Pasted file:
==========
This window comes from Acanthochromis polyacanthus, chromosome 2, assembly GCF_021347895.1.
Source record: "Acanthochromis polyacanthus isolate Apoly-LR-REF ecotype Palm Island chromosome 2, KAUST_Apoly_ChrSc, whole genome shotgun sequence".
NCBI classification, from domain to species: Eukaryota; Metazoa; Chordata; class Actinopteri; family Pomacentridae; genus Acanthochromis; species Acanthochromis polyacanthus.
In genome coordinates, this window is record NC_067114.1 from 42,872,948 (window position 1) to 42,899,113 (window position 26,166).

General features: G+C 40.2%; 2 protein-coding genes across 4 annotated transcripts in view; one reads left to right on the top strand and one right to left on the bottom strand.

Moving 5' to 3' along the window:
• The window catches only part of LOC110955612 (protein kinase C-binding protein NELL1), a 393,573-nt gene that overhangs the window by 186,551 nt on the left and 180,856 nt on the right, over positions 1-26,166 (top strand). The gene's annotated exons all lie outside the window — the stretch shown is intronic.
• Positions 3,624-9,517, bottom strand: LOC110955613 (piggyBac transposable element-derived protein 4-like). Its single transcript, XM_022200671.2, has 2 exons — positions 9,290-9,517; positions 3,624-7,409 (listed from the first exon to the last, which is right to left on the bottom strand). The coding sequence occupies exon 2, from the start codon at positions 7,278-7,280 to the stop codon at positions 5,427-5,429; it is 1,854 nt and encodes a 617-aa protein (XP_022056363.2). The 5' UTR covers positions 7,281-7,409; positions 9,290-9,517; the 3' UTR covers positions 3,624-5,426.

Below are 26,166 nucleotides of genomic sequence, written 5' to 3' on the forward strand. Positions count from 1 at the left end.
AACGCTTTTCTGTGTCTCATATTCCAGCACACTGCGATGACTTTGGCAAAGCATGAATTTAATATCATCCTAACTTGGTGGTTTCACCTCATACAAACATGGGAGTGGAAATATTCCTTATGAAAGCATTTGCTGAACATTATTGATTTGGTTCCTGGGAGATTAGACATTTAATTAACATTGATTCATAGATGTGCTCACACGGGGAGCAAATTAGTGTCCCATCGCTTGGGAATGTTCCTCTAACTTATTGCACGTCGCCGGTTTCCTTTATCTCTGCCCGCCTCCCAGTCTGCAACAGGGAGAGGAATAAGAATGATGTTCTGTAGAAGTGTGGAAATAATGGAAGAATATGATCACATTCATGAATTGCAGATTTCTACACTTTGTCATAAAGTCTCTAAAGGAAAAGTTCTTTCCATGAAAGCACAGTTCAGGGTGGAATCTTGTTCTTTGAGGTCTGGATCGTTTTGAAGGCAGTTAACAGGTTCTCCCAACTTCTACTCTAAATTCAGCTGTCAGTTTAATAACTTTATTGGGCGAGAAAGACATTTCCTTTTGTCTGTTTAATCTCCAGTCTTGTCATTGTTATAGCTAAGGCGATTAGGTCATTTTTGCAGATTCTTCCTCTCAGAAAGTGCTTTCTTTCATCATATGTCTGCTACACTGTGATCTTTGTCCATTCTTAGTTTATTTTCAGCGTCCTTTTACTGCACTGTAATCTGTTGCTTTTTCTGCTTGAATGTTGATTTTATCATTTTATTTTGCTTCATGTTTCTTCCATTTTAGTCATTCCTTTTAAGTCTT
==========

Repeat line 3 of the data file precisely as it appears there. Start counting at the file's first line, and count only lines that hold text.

NCBI classification, from domain to species: Eukaryota; Metazoa; Chordata; class Actinopteri; family Pomacentridae; genus Acanthochromis; species Acanthochromis polyacanthus.